A young boy’s love for nature reminds the adults around him to appreciate the simpler things.
Bezalel is a collector. He is also one of Pharaoh’s slaves in ancient Egypt. He often stops his work to pick up stones, bugs’ fallen wings, and other things from nature that others see as trash. When the slaves are freed, Bezalel brings his Beautiful Things Box with him and continues to fill it as they journey away from Egypt. When the Israelites stop in the desert and God asks Moses to build a mishkan, it is Bezalel who has the objects and the eye for finding more that allow them to make God’s sanctuary on Earth beautiful. With the exception of spreads depicting the Israelites’ nighttime travel through the desert, illustrations are earth-toned, with immersive full-bleeds and occasional vignettes. Bezalel is almost always set off, as if to depict how different he is from others. Indeed, he could be interpreted as being on the autism spectrum, an interpretation also implied by the author’s note that children like Bezalel “look different or act differently from others.” Readers unfamiliar with the story of the Jews’ exodus from Egypt may find it difficult to understand the beginning of the story, as Bezalel and the other Jews toil, and those who are familiar with it may find the one-sentence announcement of freedom insufficiently attentive of the moment.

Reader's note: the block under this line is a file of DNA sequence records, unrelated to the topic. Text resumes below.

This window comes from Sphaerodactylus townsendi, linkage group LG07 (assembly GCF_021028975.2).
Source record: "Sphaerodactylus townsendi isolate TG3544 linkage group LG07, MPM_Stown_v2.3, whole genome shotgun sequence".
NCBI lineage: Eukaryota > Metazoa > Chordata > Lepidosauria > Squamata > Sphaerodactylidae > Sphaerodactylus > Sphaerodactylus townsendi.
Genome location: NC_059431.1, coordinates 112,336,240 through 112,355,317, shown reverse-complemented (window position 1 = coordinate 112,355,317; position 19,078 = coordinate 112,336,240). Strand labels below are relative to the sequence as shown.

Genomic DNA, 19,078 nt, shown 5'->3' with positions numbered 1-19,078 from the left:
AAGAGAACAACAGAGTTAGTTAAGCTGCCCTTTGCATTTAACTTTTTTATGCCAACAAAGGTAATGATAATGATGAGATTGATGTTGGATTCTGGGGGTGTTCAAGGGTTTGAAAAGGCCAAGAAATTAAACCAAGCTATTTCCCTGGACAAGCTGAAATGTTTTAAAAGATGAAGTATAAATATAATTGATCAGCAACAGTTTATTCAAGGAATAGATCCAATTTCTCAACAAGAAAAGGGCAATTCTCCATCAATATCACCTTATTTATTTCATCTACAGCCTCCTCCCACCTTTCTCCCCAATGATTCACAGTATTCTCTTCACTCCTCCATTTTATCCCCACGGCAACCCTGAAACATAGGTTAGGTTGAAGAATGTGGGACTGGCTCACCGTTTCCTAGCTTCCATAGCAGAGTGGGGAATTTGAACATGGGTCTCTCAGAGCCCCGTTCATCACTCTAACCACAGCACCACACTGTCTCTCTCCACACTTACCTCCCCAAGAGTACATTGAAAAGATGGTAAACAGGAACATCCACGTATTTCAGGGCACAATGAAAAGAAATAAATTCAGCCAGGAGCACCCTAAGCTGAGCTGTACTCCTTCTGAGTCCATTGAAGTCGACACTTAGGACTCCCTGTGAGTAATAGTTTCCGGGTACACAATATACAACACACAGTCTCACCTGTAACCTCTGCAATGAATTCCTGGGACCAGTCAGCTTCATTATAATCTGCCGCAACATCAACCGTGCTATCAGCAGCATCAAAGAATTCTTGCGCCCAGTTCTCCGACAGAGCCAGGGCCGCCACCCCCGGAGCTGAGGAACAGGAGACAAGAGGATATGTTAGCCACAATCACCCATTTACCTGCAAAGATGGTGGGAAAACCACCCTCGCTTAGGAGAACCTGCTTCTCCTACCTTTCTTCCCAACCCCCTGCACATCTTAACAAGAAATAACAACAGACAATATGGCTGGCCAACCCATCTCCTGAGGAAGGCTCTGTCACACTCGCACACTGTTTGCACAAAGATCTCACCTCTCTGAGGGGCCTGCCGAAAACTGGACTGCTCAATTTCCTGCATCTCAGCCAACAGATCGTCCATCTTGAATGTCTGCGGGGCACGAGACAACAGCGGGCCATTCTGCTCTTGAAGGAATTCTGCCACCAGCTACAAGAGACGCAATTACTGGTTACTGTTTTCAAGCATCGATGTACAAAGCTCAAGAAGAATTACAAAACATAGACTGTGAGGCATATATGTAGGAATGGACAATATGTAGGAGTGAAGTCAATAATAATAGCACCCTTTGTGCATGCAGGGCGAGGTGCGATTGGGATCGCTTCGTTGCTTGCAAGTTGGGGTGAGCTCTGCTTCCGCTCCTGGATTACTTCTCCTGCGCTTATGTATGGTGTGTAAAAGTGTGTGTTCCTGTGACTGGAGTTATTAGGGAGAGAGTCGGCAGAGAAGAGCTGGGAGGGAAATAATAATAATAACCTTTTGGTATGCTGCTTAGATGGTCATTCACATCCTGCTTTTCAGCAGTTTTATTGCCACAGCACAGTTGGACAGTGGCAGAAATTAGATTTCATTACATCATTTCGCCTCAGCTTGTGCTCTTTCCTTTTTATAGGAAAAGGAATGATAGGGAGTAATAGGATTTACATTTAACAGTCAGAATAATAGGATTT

An interesting take on biblical stories and autism stories that may struggle to find an audience. (Picture book/religion. 4-8)